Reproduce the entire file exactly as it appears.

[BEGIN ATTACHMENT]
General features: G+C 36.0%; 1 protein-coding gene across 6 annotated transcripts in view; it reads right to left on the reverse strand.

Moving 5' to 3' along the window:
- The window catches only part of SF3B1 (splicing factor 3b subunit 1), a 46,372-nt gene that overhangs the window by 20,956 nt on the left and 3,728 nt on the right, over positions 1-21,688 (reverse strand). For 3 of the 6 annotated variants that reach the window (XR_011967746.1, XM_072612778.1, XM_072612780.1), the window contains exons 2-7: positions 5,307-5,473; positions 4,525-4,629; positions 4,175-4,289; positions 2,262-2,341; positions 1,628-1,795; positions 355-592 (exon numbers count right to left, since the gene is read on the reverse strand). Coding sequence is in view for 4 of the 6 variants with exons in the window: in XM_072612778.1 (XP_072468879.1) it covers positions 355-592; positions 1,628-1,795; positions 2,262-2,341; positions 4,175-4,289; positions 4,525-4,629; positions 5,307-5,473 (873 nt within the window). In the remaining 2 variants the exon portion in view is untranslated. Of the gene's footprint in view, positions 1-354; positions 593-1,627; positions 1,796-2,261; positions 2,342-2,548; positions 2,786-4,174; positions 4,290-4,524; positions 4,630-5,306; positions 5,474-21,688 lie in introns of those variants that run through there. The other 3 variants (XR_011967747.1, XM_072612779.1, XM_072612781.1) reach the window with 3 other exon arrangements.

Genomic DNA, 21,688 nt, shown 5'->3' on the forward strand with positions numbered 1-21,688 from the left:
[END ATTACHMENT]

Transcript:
General features: G+C 36.0%; 1 protein-coding gene across 6 annotated transcripts in view; it reads right to left on the reverse strand.

Moving 5' to 3' along the window:
- The window catches only part of SF3B1 (splicing factor 3b subunit 1), a 46,372-nt gene that overhangs the window by 20,956 nt on the left and 3,728 nt on the right, over positions 1-21,688 (reverse strand). For 3 of the 6 annotated variants that reach the window (XR_011967746.1, XM_072612778.1, XM_072612780.1), the window contains exons 2-7: positions 5,307-5,473; positions 4,525-4,629; positions 4,175-4,289; positions 2,262-2,341; positions 1,628-1,795; positions 355-592 (exon numbers count right to left, since the gene is read on the reverse strand). Coding sequence is in view for 4 of the 6 variants with exons in the window: in XM_072612778.1 (XP_072468879.1) it covers positions 355-592; positions 1,628-1,795; positions 2,262-2,341; positions 4,175-4,289; positions 4,525-4,629; positions 5,307-5,473 (873 nt within the window). In the remaining 2 variants the exon portion in view is untranslated. Of the gene's footprint in view, positions 1-354; positions 593-1,627; positions 1,796-2,261; positions 2,342-2,548; positions 2,786-4,174; positions 4,290-4,524; positions 4,630-5,306; positions 5,474-21,688 lie in introns of those variants that run through there. The other 3 variants (XR_011967747.1, XM_072612779.1, XM_072612781.1) reach the window with 3 other exon arrangements.

Genomic DNA, 21,688 nt, shown 5'->3' on the forward strand with positions numbered 1-21,688 from the left: